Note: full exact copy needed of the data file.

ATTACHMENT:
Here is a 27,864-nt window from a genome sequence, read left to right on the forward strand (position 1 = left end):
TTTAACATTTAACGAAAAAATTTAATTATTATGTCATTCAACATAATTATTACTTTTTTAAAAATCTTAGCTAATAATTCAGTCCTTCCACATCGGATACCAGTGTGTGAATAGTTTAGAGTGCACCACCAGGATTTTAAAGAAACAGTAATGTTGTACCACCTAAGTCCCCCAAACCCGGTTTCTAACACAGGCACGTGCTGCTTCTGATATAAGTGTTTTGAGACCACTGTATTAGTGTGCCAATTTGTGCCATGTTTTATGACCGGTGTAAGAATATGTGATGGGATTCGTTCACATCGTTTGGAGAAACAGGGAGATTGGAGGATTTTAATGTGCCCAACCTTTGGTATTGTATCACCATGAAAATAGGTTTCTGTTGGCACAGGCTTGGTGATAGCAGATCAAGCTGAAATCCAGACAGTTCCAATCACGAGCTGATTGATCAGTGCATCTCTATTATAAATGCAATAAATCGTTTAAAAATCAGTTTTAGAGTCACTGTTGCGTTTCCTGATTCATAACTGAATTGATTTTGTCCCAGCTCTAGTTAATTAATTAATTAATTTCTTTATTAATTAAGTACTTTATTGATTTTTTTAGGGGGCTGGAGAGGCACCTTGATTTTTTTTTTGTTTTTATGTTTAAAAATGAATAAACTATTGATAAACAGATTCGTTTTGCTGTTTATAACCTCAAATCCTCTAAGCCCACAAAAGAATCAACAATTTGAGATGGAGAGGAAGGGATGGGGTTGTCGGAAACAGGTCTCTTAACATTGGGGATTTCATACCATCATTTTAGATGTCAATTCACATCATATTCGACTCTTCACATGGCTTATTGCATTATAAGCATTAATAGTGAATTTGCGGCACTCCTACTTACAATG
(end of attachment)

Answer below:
Here is a 27,864-nt window from a genome sequence, read left to right on the forward strand (position 1 = left end):
TTTAACATTTAACGAAAAAATTTAATTATTATGTCATTCAACATAATTATTACTTTTTTAAAAATCTTAGCTAATAATTCAGTCCTTCCACATCGGATACCAGTGTGTGAATAGTTTAGAGTGCACCACCAGGATTTTAAAGAAACAGTAATGTTGTACCACCTAAGTCCCCCAAACCCGGTTTCTAACACAGGCACGTGCTGCTTCTGATATAAGTGTTTTGAGACCACTGTATTAGTGTGCCAATTTGTGCCATGTTTTATGACCGGTGTAAGAATATGTGATGGGATTCGTTCACATCGTTTGGAGAAACAGGGAGATTGGAGGATTTTAATGTGCCCAACCTTTGGTATTGTATCACCATGAAAATAGGTTTCTGTTGGCACAGGCTTGGTGATAGCAGATCAAGCTGAAATCCAGACAGTTCCAATCACGAGCTGATTGATCAGTGCATCTCTATTATAAATGCAATAAATCGTTTAAAAATCAGTTTTAGAGTCACTGTTGCGTTTCCTGATTCATAACTGAATTGATTTTGTCCCAGCTCTAGTTAATTAATTAATTAATTTCTTTATTAATTAAGTACTTTATTGATTTTTTTAGGGGGCTGGAGAGGCACCTTGATTTTTTTTTTGTTTTTATGTTTAAAAATGAATAAACTATTGATAAACAGATTCGTTTTGCTGTTTATAACCTCAAATCCTCTAAGCCCACAAAAGAATCAACAATTTGAGATGGAGAGGAAGGGATGGGGTTGTCGGAAACAGGTCTCTTAACATTGGGGATTTCATACCATCATTTTAGATGTCAATTCACATCATATTCGACTCTTCACATGGCTTATTGCATTATAAGCATTAATAGTGAATTTGCGGCACTCCTACTTACAATG